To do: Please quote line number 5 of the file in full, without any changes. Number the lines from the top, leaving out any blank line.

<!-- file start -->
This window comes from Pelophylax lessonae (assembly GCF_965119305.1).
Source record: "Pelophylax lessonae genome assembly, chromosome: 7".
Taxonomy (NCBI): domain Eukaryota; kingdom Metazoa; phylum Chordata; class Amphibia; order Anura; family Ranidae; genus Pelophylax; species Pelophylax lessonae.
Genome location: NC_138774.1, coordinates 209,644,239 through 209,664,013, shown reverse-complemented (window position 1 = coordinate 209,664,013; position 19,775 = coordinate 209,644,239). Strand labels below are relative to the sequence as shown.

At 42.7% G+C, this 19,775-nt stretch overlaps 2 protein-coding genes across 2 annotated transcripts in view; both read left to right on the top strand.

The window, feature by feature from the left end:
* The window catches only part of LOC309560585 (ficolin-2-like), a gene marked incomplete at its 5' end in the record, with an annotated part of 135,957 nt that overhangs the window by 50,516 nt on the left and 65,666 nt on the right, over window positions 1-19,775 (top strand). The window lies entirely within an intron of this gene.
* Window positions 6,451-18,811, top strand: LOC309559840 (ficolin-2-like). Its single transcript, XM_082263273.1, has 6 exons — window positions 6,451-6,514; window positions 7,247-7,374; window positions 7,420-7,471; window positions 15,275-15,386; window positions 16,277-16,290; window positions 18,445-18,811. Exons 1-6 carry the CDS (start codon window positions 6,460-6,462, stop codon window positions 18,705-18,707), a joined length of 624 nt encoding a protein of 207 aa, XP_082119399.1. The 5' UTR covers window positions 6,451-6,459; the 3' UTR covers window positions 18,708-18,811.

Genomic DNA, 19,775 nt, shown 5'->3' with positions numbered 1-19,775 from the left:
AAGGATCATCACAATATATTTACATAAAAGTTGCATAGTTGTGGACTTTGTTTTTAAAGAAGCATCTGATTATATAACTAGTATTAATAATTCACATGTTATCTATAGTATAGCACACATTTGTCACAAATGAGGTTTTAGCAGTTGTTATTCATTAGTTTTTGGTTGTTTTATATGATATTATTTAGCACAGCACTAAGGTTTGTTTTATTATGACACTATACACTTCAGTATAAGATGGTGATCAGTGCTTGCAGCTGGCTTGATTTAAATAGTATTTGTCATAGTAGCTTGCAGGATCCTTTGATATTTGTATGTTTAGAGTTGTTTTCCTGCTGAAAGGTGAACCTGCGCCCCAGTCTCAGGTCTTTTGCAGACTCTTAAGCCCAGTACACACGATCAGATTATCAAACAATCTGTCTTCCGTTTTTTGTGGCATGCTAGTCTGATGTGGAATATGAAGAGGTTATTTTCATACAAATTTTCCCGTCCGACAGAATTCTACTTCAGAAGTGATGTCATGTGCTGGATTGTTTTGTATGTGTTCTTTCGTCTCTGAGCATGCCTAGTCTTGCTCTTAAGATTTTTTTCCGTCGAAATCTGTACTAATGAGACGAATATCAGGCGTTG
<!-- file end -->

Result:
At 42.7% G+C, this 19,775-nt stretch overlaps 2 protein-coding genes across 2 annotated transcripts in view; both read left to right on the top strand.